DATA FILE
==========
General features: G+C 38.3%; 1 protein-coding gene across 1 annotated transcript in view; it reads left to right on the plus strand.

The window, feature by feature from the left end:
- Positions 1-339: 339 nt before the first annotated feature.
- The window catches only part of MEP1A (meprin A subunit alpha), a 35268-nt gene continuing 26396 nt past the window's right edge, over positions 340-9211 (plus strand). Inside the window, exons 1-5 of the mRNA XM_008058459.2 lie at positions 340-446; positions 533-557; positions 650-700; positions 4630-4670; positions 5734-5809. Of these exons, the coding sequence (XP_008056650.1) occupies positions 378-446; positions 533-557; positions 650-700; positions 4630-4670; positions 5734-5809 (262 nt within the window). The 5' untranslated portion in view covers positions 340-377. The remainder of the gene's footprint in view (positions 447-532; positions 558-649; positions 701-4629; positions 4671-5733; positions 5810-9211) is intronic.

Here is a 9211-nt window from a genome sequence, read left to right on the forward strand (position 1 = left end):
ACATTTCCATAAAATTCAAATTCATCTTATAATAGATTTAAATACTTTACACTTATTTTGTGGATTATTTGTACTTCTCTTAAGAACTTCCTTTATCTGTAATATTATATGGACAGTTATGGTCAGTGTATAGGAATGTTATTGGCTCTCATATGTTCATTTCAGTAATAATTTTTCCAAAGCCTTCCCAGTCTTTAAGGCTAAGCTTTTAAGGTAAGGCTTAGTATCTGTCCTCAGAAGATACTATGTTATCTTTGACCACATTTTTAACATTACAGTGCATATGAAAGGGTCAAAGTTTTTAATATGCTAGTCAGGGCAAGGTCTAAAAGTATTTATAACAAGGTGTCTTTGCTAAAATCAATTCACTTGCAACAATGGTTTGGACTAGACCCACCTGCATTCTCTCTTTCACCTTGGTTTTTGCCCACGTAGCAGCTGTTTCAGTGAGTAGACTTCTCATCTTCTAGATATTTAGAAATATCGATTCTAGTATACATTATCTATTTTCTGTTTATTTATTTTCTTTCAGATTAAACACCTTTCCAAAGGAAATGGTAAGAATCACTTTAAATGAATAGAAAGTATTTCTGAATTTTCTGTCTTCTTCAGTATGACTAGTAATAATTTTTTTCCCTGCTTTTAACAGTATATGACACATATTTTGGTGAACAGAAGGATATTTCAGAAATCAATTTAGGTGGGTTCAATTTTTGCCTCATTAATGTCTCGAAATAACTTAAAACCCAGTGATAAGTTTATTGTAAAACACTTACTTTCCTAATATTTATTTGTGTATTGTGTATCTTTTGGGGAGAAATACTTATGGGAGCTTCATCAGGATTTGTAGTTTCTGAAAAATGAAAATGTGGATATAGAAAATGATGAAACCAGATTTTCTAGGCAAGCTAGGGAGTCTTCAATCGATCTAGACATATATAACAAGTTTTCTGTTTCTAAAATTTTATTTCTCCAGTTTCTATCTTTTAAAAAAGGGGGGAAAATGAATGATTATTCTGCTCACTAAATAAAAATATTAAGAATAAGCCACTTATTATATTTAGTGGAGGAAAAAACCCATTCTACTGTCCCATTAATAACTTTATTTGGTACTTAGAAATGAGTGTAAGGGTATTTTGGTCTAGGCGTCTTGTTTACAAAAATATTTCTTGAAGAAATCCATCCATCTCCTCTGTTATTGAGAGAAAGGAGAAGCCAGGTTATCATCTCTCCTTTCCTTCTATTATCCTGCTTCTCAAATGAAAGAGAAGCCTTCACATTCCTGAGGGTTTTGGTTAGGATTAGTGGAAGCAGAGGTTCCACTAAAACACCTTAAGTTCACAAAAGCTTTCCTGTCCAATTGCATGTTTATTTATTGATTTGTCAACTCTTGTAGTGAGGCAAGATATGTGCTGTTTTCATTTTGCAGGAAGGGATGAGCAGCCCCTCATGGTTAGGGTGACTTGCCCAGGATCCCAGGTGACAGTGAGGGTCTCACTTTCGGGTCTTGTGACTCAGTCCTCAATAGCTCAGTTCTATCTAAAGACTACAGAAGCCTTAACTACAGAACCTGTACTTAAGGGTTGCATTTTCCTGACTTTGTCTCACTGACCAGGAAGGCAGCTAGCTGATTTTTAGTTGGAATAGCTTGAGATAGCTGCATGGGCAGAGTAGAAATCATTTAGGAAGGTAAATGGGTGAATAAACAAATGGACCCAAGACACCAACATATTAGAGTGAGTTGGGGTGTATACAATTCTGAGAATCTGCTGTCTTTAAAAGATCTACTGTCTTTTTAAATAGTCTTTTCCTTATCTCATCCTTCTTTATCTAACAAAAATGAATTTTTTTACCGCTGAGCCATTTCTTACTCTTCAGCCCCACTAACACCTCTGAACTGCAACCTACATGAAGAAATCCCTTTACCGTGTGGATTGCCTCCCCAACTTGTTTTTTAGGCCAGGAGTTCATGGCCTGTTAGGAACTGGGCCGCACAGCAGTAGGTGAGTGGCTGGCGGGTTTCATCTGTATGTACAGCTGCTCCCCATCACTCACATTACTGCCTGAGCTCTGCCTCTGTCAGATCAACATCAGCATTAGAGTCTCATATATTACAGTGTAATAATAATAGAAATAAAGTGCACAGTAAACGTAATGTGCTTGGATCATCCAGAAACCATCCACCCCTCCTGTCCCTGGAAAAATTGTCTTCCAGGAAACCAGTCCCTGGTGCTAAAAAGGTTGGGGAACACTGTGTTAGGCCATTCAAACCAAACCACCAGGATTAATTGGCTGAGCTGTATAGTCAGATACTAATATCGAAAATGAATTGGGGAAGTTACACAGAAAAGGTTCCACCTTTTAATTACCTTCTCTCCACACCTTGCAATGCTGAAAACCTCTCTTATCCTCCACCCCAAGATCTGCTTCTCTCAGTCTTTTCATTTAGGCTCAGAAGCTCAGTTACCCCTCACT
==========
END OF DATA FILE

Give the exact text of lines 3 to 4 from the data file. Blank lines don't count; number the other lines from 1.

- Positions 1-339: 339 nt before the first annotated feature.
- The window catches only part of MEP1A (meprin A subunit alpha), a 35268-nt gene continuing 26396 nt past the window's right edge, over positions 340-9211 (plus strand). Inside the window, exons 1-5 of the mRNA XM_008058459.2 lie at positions 340-446; positions 533-557; positions 650-700; positions 4630-4670; positions 5734-5809. Of these exons, the coding sequence (XP_008056650.1) occupies positions 378-446; positions 533-557; positions 650-700; positions 4630-4670; positions 5734-5809 (262 nt within the window). The 5' untranslated portion in view covers positions 340-377. The remainder of the gene's footprint in view (positions 447-532; positions 558-649; positions 701-4629; positions 4671-5733; positions 5810-9211) is intronic.